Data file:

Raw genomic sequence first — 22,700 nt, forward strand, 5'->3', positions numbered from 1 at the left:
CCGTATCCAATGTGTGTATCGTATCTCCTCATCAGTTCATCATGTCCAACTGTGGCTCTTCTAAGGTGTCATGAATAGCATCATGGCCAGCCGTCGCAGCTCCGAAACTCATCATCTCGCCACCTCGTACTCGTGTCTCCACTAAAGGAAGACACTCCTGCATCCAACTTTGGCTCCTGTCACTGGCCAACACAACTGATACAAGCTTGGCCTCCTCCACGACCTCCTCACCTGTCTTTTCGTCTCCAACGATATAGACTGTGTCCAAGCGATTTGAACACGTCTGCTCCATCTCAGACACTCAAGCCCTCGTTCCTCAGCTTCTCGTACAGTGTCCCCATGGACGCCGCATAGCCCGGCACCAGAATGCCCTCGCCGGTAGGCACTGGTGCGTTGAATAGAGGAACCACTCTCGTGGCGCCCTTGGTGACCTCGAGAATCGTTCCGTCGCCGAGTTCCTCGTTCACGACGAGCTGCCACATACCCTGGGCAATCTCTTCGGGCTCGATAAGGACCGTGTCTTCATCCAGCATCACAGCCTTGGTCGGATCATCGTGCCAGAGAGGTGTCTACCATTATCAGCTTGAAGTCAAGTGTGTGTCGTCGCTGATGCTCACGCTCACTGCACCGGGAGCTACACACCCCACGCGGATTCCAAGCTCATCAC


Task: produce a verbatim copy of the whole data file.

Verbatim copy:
Raw genomic sequence first — 22,700 nt, forward strand, 5'->3', positions numbered from 1 at the left:
CCGTATCCAATGTGTGTATCGTATCTCCTCATCAGTTCATCATGTCCAACTGTGGCTCTTCTAAGGTGTCATGAATAGCATCATGGCCAGCCGTCGCAGCTCCGAAACTCATCATCTCGCCACCTCGTACTCGTGTCTCCACTAAAGGAAGACACTCCTGCATCCAACTTTGGCTCCTGTCACTGGCCAACACAACTGATACAAGCTTGGCCTCCTCCACGACCTCCTCACCTGTCTTTTCGTCTCCAACGATATAGACTGTGTCCAAGCGATTTGAACACGTCTGCTCCATCTCAGACACTCAAGCCCTCGTTCCTCAGCTTCTCGTACAGTGTCCCCATGGACGCCGCATAGCCCGGCACCAGAATGCCCTCGCCGGTAGGCACTGGTGCGTTGAATAGAGGAACCACTCTCGTGGCGCCCTTGGTGACCTCGAGAATCGTTCCGTCGCCGAGTTCCTCGTTCACGACGAGCTGCCACATACCCTGGGCAATCTCTTCGGGCTCGATAAGGACCGTGTCTTCATCCAGCATCACAGCCTTGGTCGGATCATCGTGCCAGAGAGGTGTCTACCATTATCAGCTTGAAGTCAAGTGTGTGTCGTCGCTGATGCTCACGCTCACTGCACCGGGAGCTACACACCCCACGCGGATTCCAAGCTCATCAC